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Future of Ottawa: Music Venues with Paul ‘Yogi’ Granger

By Apartment613 on June 1, 2021


This week in the Future of Ottawa series, we’re taking a deep dive into the people that support and bring you the artists you love—what venues, labels, and promotion is like now and where it’s headed. Read on for a guest post from Paul ‘Yogi’ Granger on the future of venues, or read posts from Jordan David on indie labels and Rachel Weldon on concert promotion.

Paul ‘Yogi’ Granger is a father, brother, son, musician, engineer, producer, and the co-owner and booker at House of TARG. He’s lived in Ottawa forever.

TARG takeout from Yogi. Photo from TARG Instagram.

Apt613: What is the current landscape of music venues in Ottawa?

Yogi: It’s hard to comment on this. Over the course of this pandemic, we have seen established Ottawa venues such as Babylon Nightclub and Cinqhole close, and new ones open up. Hopefully, we can maintain those that survive and support new ones!

If you care to make a prediction… Where is 2021 going for music venues in Ottawa?

I’m no time lord… but I feel like 2021 will be a slow build. Getting back to packed, sweaty shows will take some time.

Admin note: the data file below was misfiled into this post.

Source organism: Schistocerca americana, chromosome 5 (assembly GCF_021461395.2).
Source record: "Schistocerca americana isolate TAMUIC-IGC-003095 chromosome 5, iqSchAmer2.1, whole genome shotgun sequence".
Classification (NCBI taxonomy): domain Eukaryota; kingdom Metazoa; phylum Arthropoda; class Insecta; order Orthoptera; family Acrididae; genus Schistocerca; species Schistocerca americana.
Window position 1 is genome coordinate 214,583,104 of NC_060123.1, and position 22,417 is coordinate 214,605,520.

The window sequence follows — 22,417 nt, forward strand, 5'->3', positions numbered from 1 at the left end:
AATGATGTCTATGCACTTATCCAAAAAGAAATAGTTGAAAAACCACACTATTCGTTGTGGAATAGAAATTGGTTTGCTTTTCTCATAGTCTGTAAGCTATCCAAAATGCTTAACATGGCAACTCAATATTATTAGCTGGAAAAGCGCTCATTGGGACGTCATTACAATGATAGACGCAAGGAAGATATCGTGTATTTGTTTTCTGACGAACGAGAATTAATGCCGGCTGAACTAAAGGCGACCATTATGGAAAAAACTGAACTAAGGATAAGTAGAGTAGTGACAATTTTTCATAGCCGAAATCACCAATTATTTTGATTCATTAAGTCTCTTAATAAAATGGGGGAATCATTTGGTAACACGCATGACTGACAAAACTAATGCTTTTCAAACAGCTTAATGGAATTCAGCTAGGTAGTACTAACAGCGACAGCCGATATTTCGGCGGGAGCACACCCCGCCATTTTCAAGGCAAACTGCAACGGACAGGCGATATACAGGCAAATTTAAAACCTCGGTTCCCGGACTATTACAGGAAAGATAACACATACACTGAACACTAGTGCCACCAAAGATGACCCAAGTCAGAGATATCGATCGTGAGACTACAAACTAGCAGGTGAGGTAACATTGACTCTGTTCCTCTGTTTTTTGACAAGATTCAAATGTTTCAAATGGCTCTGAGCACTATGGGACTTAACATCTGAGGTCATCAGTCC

Where in your wildest dreams could House of TARG grow in your lifetime?

Well, we’ve always dreamed about a sweet TARG submarine 20,000 leagues under the sea.

PUP playing at House of Targ. Photo Ming Wu.

What is the best innovation to take place in live music since the pandemic started affecting Ottawa?

Broadcasting performances and shows on the internet have come a long way since the beginning of the pandemic. I hope this side of live music continues to develop.

*Who* is the future of music venues in Ottawa?

Those who live it and love it.

Tell us something you wish somebody told you when you started your career operating a music venue.

Never give up.

House of TARG with COVID-19 precautions. Photo from TARG Instagram.

Back in 2015, Apartment613 took a look at the future of Ottawa across several different sectors. In 2021, we’re bringing the series back, asking experts, artists, and community leaders to shed some light on their local field or industry, as it stands now and where they think—or dream—it will go over the next few years. Every week we’ll profile a different cultural sector in Ottawa, leaving no niche unexplored—from social justice to theatre, bars to sports, to the future of the municipality and its natural environs. Keep an eye out for a new batch of posts every Tuesday on